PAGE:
Although at the time of construction the Gander airfield was the largest in the world, it was
insufficient for the volume of wartime aviation. In 1941 the Canadian government opened its base at Goose Bay, Labrador, to allow the RAF
Ferry Command to use a northerly route. In this instance, civilians could not live within the base
boundaries. They had to live in off-base property in a community without services which they named,
with some irony, "Refugee Cove." This was later renamed Happy Valley, and was ultimately incorporated
with the town of Goose Bay as a single municipality.
||Goose Air Base, ca. 1942.
Goose Air Base was a temporary headquarters of the United States Army
Air Force during the war years 1941-45.
Courtesy of the Centre for Newfoundland Studies Archives
(Coll - 109, 7.01.30), Memorial University of Newfoundland, St. John's,
In the "Bases for Destroyers Deal," Britain gave the United States permission to establish
military bases in exchange for some surplus American naval ships. American military forces
arrived in 1941 to establish military bases in St. John's, Argentia and Stephenville. The
American Navy established facilities in the first of these two places, while the United States
Air Force constructed an airport at Stephenville for the refuelling of aircraft that were unable
to be accommodated in Gander. US troops were also stationed in a number of smaller communities
with strategic importance, such as the seaplane base in Botwood. Thousands of Newfoundlanders
and Labradorians moved to communities near the bases to take relatively high-pay wage-labour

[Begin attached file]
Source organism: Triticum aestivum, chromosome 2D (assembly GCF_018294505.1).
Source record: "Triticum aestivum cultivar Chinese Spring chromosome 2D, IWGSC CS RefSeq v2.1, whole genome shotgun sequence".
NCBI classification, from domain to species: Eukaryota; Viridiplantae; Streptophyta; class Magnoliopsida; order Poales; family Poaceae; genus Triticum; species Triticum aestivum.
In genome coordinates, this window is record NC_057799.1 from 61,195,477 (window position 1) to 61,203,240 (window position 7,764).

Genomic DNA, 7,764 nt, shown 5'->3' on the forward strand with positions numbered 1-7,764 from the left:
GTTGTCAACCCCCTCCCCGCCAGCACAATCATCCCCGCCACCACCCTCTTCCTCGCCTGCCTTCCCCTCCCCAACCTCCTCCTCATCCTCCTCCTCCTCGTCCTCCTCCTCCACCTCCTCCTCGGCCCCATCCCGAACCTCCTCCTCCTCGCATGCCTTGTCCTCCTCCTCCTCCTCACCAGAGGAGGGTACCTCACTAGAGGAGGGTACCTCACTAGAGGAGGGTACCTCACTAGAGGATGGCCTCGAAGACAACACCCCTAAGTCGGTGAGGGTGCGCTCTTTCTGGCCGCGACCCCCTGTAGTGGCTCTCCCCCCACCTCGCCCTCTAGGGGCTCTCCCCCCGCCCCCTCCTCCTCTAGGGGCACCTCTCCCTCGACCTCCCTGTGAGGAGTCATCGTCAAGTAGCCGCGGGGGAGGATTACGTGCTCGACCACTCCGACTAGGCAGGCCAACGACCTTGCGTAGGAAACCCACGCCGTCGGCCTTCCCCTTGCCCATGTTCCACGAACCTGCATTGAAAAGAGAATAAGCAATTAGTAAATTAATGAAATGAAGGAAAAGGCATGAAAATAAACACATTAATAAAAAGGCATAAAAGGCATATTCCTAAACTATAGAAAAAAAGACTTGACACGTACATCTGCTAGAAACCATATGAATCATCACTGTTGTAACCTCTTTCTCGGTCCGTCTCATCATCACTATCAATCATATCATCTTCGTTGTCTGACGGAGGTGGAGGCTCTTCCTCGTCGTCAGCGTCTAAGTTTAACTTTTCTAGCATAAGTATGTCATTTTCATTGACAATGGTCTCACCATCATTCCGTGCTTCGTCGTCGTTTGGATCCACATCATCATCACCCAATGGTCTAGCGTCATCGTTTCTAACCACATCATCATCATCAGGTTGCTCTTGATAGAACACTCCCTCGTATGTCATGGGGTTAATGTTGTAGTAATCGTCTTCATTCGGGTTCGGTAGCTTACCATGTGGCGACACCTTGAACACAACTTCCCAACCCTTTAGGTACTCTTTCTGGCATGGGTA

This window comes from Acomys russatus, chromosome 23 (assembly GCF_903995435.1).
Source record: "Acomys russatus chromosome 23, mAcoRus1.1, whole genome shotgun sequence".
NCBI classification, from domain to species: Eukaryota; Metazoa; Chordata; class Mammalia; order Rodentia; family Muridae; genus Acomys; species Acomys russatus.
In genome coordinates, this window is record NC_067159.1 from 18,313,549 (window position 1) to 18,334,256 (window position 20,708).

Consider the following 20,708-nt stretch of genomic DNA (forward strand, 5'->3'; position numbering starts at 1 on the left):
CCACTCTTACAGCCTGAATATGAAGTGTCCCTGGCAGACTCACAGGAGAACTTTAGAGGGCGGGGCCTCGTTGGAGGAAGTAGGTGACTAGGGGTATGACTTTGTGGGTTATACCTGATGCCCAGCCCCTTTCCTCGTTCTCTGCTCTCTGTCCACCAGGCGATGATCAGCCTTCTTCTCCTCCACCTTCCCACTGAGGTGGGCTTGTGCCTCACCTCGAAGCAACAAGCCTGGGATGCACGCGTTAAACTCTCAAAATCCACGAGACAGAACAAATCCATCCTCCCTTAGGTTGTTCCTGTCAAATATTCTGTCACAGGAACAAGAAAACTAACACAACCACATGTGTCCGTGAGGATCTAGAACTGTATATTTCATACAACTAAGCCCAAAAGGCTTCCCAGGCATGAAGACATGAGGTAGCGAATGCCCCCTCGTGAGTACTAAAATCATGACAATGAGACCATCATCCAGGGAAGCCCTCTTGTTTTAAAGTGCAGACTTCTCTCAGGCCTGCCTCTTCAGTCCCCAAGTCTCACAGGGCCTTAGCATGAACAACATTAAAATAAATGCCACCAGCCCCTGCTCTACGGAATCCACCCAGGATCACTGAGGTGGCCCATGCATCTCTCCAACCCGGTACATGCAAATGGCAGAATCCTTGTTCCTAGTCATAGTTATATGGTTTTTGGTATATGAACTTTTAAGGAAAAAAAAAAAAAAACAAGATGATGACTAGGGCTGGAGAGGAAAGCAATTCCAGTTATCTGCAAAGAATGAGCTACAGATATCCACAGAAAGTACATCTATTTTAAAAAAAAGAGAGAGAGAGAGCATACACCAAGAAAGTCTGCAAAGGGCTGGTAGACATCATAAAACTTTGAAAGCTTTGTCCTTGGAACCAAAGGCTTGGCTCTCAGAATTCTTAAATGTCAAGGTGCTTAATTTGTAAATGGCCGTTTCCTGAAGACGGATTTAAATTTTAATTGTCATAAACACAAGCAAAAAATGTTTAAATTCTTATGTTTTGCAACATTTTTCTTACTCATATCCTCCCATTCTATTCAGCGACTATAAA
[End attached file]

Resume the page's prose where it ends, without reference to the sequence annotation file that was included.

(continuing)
The bases provided many leisure activities that had not been widely available - and these were
extended to Newfoundland civilians. Mess halls, bowling alleys, swimming pools and similar
facilities added to the social and cultural life of the towns that grew next to the bases.
The Americans in St. John's ran their own radio broadcasting station, VOUS,
which brought American popular culture to civilian and service men and women alike. Many
American entertainers, such as Bob Hope, also performed at the bases - giving civilians
greater access to American culture than they otherwise would have had.
|Base Headquarters Building, Fort Pepperrell, ca. 1950.
Fort Pepperrell was also an important base for the United States Air Forces.
Courtesy of the Centre for Newfoundland Studies Archives (Coll - 109, 3.01.10),
Memorial University of Newfoundland, St. John's, Newfoundland.
with more information (56 Kb).
While providing employment for thousands of Newfoundlanders, these bases had some negative
effects. The construction of the base at Argentia, for example, required the expropriation of